7:49 PM  
Blogger crystal said...


No, not too intense. My sister and I were just alking about that. I told her about Rick Warren advising assassinating the priesident of Iran and we agreed it had really worked out so very well for us to try to do the same thing in Iraq (sarcasm) and how much better off the people there were now (more sarcasm) with us killing, imprisoning, and torturing them instead of Saddam. Sigh.

There are some guys who at least try to take some of what Jesus said seriously, like peace activist John Dear SJ, who's been imprisoned and gets hate mail.

Anyway, I have such a disconnect between what I think I believe and how I actually live that I should be the last to pontificate :)

8:07 PM  
Anonymous Anonymous said...

Anna, I think that throwing oneself on a bomb to protect others is probably not suicide because it is not premeditated. If you were depressed and went looking for a bomb to throw yourself on, then that might be suicide.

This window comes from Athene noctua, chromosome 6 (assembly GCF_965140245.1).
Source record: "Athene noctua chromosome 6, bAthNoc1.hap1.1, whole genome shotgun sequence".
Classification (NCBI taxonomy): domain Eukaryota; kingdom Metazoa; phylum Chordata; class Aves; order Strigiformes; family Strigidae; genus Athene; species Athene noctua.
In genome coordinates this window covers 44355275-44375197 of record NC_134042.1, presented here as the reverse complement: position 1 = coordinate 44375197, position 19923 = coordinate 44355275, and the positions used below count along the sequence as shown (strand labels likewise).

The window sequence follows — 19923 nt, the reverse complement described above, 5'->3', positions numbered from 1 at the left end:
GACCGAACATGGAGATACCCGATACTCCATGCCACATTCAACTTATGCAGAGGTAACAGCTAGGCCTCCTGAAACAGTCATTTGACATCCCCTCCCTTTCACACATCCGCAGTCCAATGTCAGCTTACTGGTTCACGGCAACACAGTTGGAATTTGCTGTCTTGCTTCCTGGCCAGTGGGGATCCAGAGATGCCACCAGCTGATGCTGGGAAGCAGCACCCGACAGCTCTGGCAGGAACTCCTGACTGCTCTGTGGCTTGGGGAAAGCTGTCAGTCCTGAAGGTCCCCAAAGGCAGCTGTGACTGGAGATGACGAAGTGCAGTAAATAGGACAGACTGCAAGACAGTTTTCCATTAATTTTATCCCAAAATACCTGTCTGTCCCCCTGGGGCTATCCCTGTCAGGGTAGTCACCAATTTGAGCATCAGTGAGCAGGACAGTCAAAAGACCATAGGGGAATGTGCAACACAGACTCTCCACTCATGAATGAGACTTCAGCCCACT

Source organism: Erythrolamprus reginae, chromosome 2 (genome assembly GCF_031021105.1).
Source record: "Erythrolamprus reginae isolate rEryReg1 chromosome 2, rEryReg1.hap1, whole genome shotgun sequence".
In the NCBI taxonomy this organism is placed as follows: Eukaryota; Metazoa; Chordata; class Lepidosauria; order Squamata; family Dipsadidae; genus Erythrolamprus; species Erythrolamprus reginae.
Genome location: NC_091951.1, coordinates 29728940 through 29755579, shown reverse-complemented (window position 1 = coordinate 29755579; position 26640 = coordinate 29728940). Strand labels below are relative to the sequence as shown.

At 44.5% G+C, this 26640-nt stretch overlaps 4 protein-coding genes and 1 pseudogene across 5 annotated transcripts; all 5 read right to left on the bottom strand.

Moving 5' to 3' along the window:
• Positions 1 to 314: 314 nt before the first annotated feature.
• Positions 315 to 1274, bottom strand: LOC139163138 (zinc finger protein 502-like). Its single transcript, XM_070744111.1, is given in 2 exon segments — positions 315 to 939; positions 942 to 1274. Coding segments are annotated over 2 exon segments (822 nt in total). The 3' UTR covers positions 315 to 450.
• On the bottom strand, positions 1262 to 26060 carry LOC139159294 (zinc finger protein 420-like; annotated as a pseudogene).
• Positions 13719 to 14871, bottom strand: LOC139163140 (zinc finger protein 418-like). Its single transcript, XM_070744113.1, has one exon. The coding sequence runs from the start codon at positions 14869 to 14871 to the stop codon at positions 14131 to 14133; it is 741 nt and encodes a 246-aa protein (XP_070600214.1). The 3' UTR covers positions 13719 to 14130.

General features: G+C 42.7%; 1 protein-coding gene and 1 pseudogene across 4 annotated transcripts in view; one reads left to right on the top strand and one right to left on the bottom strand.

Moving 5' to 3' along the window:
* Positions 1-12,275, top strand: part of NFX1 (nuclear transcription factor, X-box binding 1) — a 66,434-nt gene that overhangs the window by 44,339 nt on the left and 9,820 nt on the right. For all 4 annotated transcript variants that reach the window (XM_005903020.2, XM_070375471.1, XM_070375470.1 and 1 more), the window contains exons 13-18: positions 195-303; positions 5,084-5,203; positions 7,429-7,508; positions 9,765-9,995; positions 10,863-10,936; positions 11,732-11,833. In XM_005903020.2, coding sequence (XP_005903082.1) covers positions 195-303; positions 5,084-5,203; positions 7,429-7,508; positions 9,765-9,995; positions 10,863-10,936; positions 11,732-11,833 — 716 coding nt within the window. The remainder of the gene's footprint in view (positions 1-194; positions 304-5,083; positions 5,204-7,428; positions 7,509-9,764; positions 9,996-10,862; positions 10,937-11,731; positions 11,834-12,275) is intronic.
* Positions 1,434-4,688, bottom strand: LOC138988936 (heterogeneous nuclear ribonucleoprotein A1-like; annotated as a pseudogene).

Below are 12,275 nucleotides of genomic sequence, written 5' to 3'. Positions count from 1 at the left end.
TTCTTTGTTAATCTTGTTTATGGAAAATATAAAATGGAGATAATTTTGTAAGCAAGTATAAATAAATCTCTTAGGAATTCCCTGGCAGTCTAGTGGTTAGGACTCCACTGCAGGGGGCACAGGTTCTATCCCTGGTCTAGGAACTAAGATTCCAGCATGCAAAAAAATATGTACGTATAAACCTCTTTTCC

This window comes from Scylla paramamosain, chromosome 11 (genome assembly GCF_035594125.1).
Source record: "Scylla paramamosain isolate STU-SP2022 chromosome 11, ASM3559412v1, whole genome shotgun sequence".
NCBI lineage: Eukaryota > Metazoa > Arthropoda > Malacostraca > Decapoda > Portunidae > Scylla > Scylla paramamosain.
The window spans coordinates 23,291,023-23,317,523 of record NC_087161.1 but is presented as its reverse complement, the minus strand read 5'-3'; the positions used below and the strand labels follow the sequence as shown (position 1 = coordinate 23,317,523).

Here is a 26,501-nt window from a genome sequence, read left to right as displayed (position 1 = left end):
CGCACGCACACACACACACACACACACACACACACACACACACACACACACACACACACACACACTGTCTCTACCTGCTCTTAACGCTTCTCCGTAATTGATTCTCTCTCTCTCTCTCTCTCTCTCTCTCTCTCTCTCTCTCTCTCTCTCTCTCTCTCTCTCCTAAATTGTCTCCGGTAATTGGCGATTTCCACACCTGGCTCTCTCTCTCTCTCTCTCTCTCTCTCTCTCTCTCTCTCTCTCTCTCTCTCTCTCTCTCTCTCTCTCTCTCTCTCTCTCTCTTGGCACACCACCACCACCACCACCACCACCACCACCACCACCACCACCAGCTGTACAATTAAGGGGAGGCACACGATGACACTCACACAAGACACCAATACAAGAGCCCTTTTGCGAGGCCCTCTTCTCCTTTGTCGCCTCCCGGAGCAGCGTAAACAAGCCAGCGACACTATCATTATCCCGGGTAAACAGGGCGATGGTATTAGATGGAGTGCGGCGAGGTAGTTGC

I do not believe that Jesus took any action that deserved or caused his death. Not suicide.

Given a case where a psychopath handed you a gun and told you that he would release five other people if you shot yourself, otherwise he would kill them, I don't think that you could morally kill yourself.

Quite honestly, I have often prayed that I would not find myself in such a position, and am thankful that I never had to make a choice like that. I do think that in most cases, as someone else said, your reaction is more from instinct that thinking.

But it certainly makes for an interesting discussion.

Now, would the fat man have a duty to fight being thrown off the bridge or could he allow himself to be thrown off to save others?

Once again, love and hugs to all.

Mike L

8:29 PM  
Anonymous Dyan said...

Just to make matters more complicated . . . it is a little known fact that under Saddam Hussein's rule, one of the oldest groups of Christians (they still spoke Aramaic) resided in northern Iraq. They were PROTECTED by him!!!! When the Iraq war started, they lost that protection, were bombed by Americans and other groups. Most of them became refugees. I think this is why the Bible exhorts us to pray for our leaders and reminds us that it is God who raises leaders up! We don't always know what is really going on in any country - even our own. God does though.